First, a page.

The Urbanite – Jon Liedtke – Jan. 29, 2014
A Windsor expat is developing applications and games for the Oculus Rift, which has recently raised $75 million in venture capital to make it the most successful piece of virtual technology equipment to ever exist.
Virtual reality devices are a sought after piece of tech in the computing industry and applications for virtual reality devices are wide ranging. Many believe that they will become commonplace throughout various industries within a few years.
“We believe Oculus will not only alter the gaming landscape but will redefine fundamental human experiences in areas like film, education, architecture and design. Oculus is at the tip of the iceberg of its potential, and we’re incredibly excited to help them change the world,” said Marc Andreessen, co-founder of Andreessen Horowitz, a venture capital firm, said in a press release last month.
Oculus previously have raised an $18.4 million in funding, and have sold more than 40,000 Oculus Rift development kits to developers that are actively supporting the headset.
Mike Fortais is a Toronto-based Oculus developer who got his start locally with a degree in Tradition and Digital Animation from St. Clair College. For the last five years he has been employed in the video game and simulation industry.
“I’ve [developed for] Android, iOS, PC, Mac, there was some Blackberry.. [and] as far as the simulation [contracts], most are under nondisclosure. agreements,” he said.
Fortais was a texture artist for the Xbox 360 game Murder Miners and explained that less than five per cent of his skillset was developed through his education, while the remainder was self-taught.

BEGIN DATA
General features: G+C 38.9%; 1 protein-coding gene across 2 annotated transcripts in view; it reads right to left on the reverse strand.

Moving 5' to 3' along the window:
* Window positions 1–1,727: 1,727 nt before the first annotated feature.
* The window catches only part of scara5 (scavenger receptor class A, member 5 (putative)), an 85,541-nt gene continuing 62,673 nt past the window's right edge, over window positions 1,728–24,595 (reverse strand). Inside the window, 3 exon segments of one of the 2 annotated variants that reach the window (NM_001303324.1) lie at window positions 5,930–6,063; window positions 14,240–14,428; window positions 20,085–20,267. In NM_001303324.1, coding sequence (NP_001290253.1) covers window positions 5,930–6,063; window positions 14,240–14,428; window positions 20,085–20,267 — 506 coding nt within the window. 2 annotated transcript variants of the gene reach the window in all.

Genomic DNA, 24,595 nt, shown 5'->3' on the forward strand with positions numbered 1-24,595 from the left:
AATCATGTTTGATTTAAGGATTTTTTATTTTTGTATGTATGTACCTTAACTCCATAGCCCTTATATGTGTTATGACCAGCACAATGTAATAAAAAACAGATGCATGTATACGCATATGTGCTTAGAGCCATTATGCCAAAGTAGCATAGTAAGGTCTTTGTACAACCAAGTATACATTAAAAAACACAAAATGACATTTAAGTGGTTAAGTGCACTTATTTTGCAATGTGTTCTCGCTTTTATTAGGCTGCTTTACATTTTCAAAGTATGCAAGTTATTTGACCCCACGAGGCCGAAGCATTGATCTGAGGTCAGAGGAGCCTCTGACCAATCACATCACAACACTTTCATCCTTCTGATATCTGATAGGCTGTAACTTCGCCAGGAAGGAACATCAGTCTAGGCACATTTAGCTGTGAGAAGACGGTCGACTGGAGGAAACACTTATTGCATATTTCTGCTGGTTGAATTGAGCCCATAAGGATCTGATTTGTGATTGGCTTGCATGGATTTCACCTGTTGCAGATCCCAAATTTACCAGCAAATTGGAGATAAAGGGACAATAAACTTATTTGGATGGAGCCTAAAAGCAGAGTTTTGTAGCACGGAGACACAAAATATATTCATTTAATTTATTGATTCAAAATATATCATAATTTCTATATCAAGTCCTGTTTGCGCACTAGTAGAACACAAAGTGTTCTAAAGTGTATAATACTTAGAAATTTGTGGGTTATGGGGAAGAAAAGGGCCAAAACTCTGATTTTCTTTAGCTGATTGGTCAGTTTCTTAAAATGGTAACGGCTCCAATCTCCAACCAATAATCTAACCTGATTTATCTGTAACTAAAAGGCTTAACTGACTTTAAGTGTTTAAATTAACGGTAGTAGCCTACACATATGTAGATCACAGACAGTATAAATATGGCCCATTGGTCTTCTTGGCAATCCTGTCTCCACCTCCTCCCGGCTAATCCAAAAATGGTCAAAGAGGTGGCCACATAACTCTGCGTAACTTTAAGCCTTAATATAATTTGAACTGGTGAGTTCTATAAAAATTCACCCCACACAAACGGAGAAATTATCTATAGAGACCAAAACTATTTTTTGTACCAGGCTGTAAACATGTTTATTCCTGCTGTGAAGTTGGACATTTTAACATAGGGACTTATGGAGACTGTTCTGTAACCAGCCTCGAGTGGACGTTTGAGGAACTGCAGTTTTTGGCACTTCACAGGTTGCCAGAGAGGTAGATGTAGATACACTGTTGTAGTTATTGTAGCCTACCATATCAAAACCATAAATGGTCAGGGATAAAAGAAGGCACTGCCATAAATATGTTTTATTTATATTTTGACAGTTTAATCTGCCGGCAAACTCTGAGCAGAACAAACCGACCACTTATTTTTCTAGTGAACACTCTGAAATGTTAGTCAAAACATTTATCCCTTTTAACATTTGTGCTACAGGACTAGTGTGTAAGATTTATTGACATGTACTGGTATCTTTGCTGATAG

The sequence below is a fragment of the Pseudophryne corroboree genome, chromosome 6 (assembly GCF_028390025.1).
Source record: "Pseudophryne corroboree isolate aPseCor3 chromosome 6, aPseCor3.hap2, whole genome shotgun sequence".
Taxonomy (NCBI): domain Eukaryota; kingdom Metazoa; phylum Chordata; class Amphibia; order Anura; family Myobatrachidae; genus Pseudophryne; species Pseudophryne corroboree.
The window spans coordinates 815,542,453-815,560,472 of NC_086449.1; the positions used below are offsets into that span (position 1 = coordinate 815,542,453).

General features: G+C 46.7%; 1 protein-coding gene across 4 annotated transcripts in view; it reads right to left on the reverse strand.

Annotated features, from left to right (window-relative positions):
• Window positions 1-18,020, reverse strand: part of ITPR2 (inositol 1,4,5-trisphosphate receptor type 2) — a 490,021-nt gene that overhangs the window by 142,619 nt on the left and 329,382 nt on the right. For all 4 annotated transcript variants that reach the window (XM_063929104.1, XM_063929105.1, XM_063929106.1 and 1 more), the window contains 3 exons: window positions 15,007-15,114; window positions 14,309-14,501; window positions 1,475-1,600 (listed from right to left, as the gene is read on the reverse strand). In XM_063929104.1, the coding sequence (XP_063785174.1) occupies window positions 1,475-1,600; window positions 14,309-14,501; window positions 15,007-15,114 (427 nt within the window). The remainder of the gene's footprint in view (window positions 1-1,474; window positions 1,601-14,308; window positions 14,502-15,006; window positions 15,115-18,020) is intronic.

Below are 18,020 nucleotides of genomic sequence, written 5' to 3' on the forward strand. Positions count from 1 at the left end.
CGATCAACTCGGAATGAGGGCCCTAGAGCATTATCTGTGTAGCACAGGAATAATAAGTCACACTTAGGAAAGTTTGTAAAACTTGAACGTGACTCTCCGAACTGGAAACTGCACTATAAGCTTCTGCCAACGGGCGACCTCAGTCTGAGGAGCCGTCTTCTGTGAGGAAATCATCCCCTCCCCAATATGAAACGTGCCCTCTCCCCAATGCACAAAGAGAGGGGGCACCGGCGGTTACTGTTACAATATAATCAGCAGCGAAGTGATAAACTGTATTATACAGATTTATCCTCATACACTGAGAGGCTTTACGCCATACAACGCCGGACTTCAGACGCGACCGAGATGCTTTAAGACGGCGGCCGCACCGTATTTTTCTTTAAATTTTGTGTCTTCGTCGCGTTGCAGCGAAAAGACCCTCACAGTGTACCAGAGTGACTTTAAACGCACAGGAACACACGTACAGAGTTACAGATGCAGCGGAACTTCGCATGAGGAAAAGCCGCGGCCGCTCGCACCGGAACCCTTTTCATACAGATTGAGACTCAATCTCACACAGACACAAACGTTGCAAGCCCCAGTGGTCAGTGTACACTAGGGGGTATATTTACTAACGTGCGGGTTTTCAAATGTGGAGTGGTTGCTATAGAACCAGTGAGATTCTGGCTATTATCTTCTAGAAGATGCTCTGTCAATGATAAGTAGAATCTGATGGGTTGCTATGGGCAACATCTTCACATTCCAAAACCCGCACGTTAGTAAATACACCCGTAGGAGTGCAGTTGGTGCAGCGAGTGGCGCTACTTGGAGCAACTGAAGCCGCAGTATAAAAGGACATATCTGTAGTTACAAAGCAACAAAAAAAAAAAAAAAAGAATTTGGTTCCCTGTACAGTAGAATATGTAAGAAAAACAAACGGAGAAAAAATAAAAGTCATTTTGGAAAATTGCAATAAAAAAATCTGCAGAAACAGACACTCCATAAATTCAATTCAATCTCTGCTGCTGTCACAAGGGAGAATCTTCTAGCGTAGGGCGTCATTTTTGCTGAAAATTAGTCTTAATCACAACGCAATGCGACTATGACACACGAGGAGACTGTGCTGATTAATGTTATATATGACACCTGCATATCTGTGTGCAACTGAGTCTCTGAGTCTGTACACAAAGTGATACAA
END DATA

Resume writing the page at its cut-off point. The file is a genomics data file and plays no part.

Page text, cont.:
“There’s so many other applications for the Rift [besides gaming],” said Fortais. “Be it engineering visualizations, architectural visualizations, medical, to be able to train surgeons, you could have a first-person perspective unlike any other the applications are very widespread.”
Fortais expects the device will change how people interact with technology on a very fundamental basis.
“This is going to be big. To what scale, I’ll hold my reservations. But as it is now, after [developing with] this thing for one-and-a-half months, I don’t want to play [or develop] regular games anymore. This is so much fun.”
“I firmly believe two-three years after the initial [release], everyone will want one of these,” he said.
Jonathon Liedtke is the managing editor of The Urbanite, Windsor’s alternative newspaper. He is also a member of Windsor’s “Punk with Horns” band The Nefidovs, and as such, is committed to enhancing and sustaining the arts community.